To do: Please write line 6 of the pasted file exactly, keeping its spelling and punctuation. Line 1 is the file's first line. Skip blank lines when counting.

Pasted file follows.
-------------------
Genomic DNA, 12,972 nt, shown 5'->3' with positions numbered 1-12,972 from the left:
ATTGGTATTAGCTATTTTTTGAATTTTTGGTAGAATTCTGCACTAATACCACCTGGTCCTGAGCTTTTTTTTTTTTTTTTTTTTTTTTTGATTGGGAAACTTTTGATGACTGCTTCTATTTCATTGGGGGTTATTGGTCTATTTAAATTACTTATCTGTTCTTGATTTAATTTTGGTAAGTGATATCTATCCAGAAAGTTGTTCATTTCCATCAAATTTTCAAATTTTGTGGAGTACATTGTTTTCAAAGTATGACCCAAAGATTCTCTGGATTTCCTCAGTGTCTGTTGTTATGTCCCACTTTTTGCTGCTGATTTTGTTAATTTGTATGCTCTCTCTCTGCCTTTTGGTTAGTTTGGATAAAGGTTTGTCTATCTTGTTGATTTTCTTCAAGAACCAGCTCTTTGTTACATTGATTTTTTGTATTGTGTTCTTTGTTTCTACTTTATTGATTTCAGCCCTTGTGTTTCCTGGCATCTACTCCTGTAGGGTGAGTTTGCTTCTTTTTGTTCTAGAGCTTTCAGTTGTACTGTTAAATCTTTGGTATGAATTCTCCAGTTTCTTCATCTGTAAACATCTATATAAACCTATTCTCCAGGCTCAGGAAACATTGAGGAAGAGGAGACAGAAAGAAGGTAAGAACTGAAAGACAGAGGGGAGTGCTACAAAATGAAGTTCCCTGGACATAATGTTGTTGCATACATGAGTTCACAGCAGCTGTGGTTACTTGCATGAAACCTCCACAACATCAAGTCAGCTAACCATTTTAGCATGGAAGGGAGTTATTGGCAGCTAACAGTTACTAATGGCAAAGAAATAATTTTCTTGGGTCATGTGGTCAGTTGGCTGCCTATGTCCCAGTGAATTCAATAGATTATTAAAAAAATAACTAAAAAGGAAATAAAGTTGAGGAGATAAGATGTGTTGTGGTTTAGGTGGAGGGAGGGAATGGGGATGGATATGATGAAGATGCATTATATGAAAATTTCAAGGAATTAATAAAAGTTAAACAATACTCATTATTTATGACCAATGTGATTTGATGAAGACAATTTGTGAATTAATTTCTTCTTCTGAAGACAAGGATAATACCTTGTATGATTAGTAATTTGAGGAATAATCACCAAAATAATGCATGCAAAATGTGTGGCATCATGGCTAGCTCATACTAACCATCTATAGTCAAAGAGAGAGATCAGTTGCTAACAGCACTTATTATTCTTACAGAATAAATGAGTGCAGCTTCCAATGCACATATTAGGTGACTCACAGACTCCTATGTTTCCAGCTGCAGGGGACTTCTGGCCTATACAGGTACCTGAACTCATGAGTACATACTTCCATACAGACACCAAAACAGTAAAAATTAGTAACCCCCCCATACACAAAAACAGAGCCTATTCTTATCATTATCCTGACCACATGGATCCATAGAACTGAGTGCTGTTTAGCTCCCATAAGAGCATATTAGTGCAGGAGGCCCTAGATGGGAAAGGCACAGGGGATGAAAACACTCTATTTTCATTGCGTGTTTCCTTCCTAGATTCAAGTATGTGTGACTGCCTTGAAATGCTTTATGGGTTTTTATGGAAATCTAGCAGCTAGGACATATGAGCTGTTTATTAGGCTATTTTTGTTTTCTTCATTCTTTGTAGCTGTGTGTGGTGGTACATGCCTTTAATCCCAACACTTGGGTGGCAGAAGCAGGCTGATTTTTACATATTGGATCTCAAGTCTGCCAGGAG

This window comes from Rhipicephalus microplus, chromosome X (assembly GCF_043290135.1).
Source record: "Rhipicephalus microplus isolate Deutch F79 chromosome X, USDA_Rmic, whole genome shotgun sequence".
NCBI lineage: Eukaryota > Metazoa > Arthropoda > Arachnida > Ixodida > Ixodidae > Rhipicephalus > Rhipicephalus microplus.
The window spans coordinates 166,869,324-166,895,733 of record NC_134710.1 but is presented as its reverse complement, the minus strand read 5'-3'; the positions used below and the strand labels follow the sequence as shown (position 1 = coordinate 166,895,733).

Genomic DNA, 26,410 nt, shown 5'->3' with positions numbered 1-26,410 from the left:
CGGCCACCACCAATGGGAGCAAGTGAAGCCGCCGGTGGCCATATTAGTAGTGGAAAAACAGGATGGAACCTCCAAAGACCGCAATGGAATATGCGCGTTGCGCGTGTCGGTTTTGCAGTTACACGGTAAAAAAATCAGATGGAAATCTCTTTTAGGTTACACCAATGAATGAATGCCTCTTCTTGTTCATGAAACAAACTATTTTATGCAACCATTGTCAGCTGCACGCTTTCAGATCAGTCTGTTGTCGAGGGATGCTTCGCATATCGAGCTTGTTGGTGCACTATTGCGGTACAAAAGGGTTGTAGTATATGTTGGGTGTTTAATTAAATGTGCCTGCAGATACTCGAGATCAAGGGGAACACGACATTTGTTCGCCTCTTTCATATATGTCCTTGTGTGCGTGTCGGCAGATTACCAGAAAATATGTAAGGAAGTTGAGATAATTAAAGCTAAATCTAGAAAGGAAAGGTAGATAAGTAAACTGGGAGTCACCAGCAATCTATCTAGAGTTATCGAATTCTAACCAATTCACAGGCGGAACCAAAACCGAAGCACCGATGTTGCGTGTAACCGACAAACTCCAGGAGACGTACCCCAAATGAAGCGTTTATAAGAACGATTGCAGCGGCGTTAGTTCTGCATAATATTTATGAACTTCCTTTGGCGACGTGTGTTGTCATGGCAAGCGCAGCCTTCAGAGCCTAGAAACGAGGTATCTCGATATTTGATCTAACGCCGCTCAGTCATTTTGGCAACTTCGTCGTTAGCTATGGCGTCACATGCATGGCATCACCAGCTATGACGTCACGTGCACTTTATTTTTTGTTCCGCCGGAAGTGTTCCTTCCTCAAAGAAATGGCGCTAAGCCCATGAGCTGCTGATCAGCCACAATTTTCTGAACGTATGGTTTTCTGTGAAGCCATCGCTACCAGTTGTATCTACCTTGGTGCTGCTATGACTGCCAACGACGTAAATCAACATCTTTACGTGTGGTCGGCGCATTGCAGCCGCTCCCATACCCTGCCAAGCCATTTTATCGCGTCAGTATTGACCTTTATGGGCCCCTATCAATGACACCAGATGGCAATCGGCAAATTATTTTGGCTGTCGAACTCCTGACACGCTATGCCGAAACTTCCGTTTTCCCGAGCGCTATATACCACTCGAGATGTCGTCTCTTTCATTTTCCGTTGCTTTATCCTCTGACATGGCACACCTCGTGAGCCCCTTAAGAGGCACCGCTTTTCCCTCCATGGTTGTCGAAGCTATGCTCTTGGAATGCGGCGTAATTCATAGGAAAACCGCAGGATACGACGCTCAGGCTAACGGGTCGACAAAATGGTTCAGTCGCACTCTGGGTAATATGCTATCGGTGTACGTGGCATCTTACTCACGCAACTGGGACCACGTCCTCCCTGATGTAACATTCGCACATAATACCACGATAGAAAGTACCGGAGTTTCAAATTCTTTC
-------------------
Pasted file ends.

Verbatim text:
The window spans coordinates 166,869,324-166,895,733 of record NC_134710.1 but is presented as its reverse complement, the minus strand read 5'-3'; the positions used below and the strand labels follow the sequence as shown (position 1 = coordinate 166,895,733).